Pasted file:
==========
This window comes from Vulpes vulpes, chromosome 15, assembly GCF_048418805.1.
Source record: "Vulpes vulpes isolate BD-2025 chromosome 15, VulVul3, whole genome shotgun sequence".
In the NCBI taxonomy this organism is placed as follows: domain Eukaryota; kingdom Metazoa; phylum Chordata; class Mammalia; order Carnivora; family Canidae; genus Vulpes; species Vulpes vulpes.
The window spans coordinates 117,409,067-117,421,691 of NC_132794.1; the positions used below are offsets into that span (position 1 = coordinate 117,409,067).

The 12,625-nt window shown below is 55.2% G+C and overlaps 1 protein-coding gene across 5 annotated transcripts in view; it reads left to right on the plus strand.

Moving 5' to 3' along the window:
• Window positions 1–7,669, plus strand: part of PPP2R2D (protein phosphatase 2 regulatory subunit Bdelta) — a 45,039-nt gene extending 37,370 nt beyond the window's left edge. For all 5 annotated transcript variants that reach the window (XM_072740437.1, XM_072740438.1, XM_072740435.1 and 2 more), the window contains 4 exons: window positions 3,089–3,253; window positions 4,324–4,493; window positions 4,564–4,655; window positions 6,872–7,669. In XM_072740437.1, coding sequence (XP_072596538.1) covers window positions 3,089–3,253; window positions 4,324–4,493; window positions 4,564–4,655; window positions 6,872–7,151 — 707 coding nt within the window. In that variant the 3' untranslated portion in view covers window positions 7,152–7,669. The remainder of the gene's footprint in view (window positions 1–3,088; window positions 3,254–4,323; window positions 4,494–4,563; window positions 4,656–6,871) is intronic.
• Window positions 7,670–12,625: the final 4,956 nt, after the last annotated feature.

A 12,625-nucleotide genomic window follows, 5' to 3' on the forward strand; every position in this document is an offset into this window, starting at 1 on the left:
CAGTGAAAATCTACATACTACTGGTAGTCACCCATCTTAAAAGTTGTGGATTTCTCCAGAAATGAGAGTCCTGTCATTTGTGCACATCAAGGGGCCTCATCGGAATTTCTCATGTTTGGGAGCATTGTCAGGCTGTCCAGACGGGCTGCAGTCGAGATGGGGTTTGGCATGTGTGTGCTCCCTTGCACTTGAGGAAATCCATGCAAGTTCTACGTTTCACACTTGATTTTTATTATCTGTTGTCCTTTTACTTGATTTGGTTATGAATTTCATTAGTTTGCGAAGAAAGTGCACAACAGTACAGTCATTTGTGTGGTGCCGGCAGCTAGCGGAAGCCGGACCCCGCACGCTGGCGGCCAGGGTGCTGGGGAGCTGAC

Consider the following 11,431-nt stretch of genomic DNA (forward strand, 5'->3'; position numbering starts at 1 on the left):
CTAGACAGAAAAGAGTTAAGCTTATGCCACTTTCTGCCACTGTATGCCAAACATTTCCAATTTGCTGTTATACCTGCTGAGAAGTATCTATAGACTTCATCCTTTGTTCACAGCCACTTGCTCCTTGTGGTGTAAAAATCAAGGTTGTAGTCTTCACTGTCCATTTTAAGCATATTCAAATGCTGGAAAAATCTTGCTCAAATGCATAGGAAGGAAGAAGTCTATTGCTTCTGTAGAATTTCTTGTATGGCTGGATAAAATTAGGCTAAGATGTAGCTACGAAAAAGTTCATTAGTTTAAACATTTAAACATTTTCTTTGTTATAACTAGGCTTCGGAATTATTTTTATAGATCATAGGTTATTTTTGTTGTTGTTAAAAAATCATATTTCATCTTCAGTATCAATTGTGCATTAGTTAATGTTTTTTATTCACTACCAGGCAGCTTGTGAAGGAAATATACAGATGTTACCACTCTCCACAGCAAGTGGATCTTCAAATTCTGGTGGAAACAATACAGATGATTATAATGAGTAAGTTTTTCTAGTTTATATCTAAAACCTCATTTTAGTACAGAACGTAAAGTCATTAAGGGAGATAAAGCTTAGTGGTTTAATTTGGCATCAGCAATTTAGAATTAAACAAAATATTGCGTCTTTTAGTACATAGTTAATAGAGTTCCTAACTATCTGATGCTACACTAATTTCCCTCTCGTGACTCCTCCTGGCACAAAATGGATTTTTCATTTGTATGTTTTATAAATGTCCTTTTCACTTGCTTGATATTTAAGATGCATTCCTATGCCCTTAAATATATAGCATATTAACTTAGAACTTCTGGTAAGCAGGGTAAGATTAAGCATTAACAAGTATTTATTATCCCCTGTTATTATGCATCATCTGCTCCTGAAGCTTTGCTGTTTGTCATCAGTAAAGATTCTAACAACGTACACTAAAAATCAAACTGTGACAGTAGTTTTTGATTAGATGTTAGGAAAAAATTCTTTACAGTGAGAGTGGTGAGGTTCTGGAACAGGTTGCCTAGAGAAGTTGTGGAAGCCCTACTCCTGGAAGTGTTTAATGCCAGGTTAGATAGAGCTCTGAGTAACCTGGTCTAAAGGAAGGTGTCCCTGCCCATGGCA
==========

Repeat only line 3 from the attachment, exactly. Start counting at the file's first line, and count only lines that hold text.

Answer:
In the NCBI taxonomy this organism is placed as follows: domain Eukaryota; kingdom Metazoa; phylum Chordata; class Mammalia; order Carnivora; family Canidae; genus Vulpes; species Vulpes vulpes.